Bajaj & KTM are dedicated to expanding the brand and that means moving production to India.
Husqvarna have been through quite a few iterations since their inception in 1903, but now the company that claims to be the ‘second oldest motorcycle brand in the world’ are pushing for a more permanent and exciting future.
In a deal announced this week, Bajaj Auto and their Austrian partners KTM are betting big on the fortunes of Husqvarna and are looking to expand production by shifting some of it to Bajaj’s factory in Chakan, Maharashtra in India.
A few KTM models – the Duke 125 and Duke 390 as well as the RC 125 and RC 390 – are already produced in the factory and distributed by both Bajaj and KTM across the world. And now, with the emergence of the Husqvarna Vitpilen 401, Svartipilen 401 and Vitpilen 701 due in 2018, the group bosses are looking ahead and beyond what they hope will be sales to match the buzz around the machines.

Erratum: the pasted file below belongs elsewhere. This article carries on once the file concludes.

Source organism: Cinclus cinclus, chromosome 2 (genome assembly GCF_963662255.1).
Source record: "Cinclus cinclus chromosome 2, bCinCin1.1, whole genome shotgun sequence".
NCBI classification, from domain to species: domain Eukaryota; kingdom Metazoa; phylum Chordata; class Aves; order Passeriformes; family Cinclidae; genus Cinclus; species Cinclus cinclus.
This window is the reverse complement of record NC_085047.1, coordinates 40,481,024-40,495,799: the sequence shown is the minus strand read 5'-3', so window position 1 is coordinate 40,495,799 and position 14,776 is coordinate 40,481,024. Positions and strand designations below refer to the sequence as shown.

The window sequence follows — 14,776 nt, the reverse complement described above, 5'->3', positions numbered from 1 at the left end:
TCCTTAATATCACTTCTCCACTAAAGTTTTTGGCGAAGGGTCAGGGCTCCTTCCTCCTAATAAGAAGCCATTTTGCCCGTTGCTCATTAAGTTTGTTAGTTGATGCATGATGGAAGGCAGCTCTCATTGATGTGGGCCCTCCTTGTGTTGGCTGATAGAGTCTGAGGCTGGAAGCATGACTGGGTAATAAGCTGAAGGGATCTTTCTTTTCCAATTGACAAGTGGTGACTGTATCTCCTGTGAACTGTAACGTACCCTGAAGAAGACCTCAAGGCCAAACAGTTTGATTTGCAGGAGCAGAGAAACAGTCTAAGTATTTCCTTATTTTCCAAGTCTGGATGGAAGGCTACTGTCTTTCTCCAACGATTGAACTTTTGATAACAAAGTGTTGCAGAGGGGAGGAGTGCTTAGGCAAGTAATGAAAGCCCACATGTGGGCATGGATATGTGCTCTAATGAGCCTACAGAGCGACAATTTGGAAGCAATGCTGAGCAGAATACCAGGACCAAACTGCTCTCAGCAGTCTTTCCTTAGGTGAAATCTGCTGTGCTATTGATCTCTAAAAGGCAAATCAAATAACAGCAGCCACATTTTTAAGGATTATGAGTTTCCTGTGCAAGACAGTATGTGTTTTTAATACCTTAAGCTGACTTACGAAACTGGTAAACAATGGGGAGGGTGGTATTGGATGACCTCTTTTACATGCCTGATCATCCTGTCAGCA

Whilst the initial batches of machines will be put together in the companies’ main factory in Mattighofen in Austria, once everything has bedded down, it’s believed that both the Svartpilen 401 and the Vitpilen 401 will be transferred to the Bajaj factory in Chakan for the global rollout of the machines.
In 2017 KTM are expected to produce 100,000 motorcycles in India, and with the ramping up of the Husqvarna marque, analysts are expecting that to rise to over 200,000 within a few years.
Last year the Husqvarna marque sold around 30,000 units.